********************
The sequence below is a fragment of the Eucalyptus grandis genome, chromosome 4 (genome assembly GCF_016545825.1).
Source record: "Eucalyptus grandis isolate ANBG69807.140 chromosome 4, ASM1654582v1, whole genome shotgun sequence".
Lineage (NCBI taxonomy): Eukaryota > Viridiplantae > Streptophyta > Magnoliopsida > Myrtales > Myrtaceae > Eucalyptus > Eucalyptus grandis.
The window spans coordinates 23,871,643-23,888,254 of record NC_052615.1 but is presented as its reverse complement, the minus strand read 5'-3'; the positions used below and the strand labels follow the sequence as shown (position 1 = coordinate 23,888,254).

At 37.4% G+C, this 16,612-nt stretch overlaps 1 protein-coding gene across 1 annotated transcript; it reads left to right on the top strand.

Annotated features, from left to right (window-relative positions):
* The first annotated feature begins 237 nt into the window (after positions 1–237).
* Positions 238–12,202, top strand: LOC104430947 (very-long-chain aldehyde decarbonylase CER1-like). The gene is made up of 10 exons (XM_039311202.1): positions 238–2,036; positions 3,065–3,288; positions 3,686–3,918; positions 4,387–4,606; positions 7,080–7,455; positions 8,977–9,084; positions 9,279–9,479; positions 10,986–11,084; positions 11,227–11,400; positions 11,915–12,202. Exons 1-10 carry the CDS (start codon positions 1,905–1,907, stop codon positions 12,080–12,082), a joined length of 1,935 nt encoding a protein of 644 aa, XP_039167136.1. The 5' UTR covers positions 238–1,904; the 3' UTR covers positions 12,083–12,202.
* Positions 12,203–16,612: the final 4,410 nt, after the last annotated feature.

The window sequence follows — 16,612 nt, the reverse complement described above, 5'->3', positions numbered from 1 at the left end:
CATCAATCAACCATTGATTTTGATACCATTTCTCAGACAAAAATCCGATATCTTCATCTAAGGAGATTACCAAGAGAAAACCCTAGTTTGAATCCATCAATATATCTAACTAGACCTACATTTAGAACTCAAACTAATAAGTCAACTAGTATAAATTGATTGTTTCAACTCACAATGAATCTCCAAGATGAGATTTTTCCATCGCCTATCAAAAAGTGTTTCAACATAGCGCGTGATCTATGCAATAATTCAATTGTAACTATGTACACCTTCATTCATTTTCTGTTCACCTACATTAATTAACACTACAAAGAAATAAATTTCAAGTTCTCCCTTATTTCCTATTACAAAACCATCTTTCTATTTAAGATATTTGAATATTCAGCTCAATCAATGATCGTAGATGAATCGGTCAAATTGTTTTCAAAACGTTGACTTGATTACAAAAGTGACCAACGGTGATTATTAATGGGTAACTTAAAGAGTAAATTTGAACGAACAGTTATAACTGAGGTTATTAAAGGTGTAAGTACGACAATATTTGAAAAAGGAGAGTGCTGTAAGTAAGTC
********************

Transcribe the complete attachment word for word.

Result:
The sequence below is a fragment of the Eucalyptus grandis genome, chromosome 4 (genome assembly GCF_016545825.1).
Source record: "Eucalyptus grandis isolate ANBG69807.140 chromosome 4, ASM1654582v1, whole genome shotgun sequence".
Lineage (NCBI taxonomy): Eukaryota > Viridiplantae > Streptophyta > Magnoliopsida > Myrtales > Myrtaceae > Eucalyptus > Eucalyptus grandis.
The window spans coordinates 23,871,643-23,888,254 of record NC_052615.1 but is presented as its reverse complement, the minus strand read 5'-3'; the positions used below and the strand labels follow the sequence as shown (position 1 = coordinate 23,888,254).

At 37.4% G+C, this 16,612-nt stretch overlaps 1 protein-coding gene across 1 annotated transcript; it reads left to right on the top strand.

Annotated features, from left to right (window-relative positions):
* The first annotated feature begins 237 nt into the window (after positions 1–237).
* Positions 238–12,202, top strand: LOC104430947 (very-long-chain aldehyde decarbonylase CER1-like). The gene is made up of 10 exons (XM_039311202.1): positions 238–2,036; positions 3,065–3,288; positions 3,686–3,918; positions 4,387–4,606; positions 7,080–7,455; positions 8,977–9,084; positions 9,279–9,479; positions 10,986–11,084; positions 11,227–11,400; positions 11,915–12,202. Exons 1-10 carry the CDS (start codon positions 1,905–1,907, stop codon positions 12,080–12,082), a joined length of 1,935 nt encoding a protein of 644 aa, XP_039167136.1. The 5' UTR covers positions 238–1,904; the 3' UTR covers positions 12,083–12,202.
* Positions 12,203–16,612: the final 4,410 nt, after the last annotated feature.

The window sequence follows — 16,612 nt, the reverse complement described above, 5'->3', positions numbered from 1 at the left end:
CATCAATCAACCATTGATTTTGATACCATTTCTCAGACAAAAATCCGATATCTTCATCTAAGGAGATTACCAAGAGAAAACCCTAGTTTGAATCCATCAATATATCTAACTAGACCTACATTTAGAACTCAAACTAATAAGTCAACTAGTATAAATTGATTGTTTCAACTCACAATGAATCTCCAAGATGAGATTTTTCCATCGCCTATCAAAAAGTGTTTCAACATAGCGCGTGATCTATGCAATAATTCAATTGTAACTATGTACACCTTCATTCATTTTCTGTTCACCTACATTAATTAACACTACAAAGAAATAAATTTCAAGTTCTCCCTTATTTCCTATTACAAAACCATCTTTCTATTTAAGATATTTGAATATTCAGCTCAATCAATGATCGTAGATGAATCGGTCAAATTGTTTTCAAAACGTTGACTTGATTACAAAAGTGACCAACGGTGATTATTAATGGGTAACTTAAAGAGTAAATTTGAACGAACAGTTATAACTGAGGTTATTAAAGGTGTAAGTACGACAATATTTGAAAAAGGAGAGTGCTGTAAGTAAGTC